I like model trains, do you like model trains?

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Pacific Historian
Jun 4, 2005
Orange County, CA
"Potter" puts model trains back on track - Yahoo! News

NEW YORK (Reuters) - Sales of model trains are picking up steam again thanks to deals linking them to the "
Harry Potter" and "The Polar Express" movies, along with a new approach to marketing the old-fashioned toys.

Lionel, one of the big names in model trains in the 1950s, has watched as its business had to focus less on selling toys to kids than serving an older but much smaller hobbyist market. Folk-rock singer
Neil Young, 61, is so passionate about trains that he bought a fifth of the company in 1995.

Now, the company is bringing trains back to young people, and sales are up 40 percent in the last two years.

Lionel signed deals to bring out "Harry Potter" and "The Polar Express" trains, and filled shelves at department stores such as Macy's and Target, instead of just hobby shops.

"We're a resurgent brand based on nostalgic appeal," said Jerry Calabrese, chief executive of Lionel.

Last Christmas, the company advertised toy trains as the ultimate gift by setting up displays at Macy's Santaland and Grand Central Terminal in New York. Forty percent of Lionel's sales of $70 million in 2006 came during the Christmas season.

This sort of advertising is as much geared to children as it is to parents who remember Christmas train displays when they were young, said Andy Edleman, vice president of marketing for MTH Electric Trains.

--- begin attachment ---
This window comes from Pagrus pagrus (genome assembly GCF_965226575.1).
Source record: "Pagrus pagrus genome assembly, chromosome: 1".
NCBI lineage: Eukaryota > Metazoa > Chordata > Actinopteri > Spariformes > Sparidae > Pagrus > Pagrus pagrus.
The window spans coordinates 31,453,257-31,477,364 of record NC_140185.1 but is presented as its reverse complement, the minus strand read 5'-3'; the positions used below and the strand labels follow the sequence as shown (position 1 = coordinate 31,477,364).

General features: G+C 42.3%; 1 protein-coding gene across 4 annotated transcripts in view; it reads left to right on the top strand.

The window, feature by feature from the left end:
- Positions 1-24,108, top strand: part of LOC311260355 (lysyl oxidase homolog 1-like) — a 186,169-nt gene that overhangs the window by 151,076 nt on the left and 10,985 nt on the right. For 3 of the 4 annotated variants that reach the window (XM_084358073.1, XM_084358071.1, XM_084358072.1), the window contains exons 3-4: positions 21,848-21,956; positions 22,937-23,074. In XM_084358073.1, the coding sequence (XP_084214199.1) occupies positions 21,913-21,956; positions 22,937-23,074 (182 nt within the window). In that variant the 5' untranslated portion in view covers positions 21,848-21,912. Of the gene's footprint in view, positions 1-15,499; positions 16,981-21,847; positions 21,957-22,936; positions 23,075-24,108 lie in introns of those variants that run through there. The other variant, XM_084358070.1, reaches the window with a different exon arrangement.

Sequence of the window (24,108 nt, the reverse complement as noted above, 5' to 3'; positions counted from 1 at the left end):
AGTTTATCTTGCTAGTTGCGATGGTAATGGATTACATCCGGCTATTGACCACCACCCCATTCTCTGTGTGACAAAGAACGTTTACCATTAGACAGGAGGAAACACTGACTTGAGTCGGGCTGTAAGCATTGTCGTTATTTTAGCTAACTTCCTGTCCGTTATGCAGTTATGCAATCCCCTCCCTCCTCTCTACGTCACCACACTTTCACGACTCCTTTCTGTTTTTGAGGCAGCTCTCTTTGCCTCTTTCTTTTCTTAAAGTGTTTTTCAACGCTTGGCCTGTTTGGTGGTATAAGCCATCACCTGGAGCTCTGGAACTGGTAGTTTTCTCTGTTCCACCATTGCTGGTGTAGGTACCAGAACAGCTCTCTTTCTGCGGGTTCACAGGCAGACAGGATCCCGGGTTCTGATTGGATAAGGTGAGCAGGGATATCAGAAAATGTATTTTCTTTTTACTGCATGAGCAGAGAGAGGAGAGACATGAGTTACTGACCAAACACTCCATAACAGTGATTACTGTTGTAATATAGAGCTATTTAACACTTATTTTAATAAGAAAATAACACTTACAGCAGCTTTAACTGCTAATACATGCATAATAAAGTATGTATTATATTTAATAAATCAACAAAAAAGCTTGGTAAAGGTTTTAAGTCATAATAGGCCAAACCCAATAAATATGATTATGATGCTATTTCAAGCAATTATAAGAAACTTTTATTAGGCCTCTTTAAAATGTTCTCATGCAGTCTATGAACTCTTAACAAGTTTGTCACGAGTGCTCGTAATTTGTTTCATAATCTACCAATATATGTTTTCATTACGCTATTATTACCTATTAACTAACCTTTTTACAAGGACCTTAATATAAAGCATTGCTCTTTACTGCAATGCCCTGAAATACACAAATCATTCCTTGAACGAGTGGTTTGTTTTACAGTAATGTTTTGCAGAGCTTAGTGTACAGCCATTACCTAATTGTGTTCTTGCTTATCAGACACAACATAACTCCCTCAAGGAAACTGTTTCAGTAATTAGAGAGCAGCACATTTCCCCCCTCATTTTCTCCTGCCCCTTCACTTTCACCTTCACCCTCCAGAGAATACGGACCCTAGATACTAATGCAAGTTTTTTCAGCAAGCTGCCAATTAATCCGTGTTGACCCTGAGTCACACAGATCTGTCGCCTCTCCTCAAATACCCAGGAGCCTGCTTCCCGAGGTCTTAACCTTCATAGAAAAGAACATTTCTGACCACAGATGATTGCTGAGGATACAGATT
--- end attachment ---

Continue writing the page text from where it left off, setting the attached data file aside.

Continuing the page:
MTH sells its trains with promotional DVDs and catalogs that portray parents and children enjoying trains together.

"We almost make them feel guilty," Edleman said, before adding that "people would prefer family participation and nostalgia" to things like Game Boys and PlayStations.

Companies such as Lionel and MTH also showcase their products at events like the World's Greatest Hobby on Tour. The show has attracted roughly 290,000 attendees in 11 cities since it was established in December 2004, said Dave Swanson, chairman of the tour.

At the show, children can play with Thomas the Tank Engine toys and ride giant trains while parents can run locomotives using wireless handheld devices.

"Our company and others are trying to infuse trains with as much technology as possible," Edleman said.

For example, in most MTH starter sets, a single handheld throttle allows users to command multiple engines and tracks.

Users can control the amount of smoke coming out of a locomotive and track the number of scale miles (km) a train has traveled. There is downloadable software to program new sounds and features into trains.


Mark Guiffre, 34, a member of the West Island Model Railroad Club in Long Island, N.Y., said that such technology had made model railroading better, partly because users can run trains and switch tracks just by punching a few buttons.

It's ideal for young people because they do not want to spend a lot of time assembling the train sets, said Brett Einhorn, 16, of West Babylon, N.Y.

"They just like to run them," he said.

The West Island club tries to bring in new members by holding several shows each November.

"Fathers bringing their kids to the club is the most important part of model railroading," Guiffre said.

Lionel's golden years lasted from the mid-1940s through the 1950s, according to "Toy Train Collecting and Operating," a book by train expert John Grams.

Sales started dropping in the 1960s because of company mismanagement and the decline of trains as a mode of transportation. In 1969, Lionel found a steady market in baby boomer collectors who fell in love with trains as children.

But these hobbyists aren't getting any younger.

"Our membership is getting about 10 months older on average per year," said Jeff Pape, 61, a member of the Columbia Gorge Model Railroad Club in Portland, Ore. "We're up against trends in culture. If you have a job, that job consumes you. There are less vacation hours, less ability to get a day off."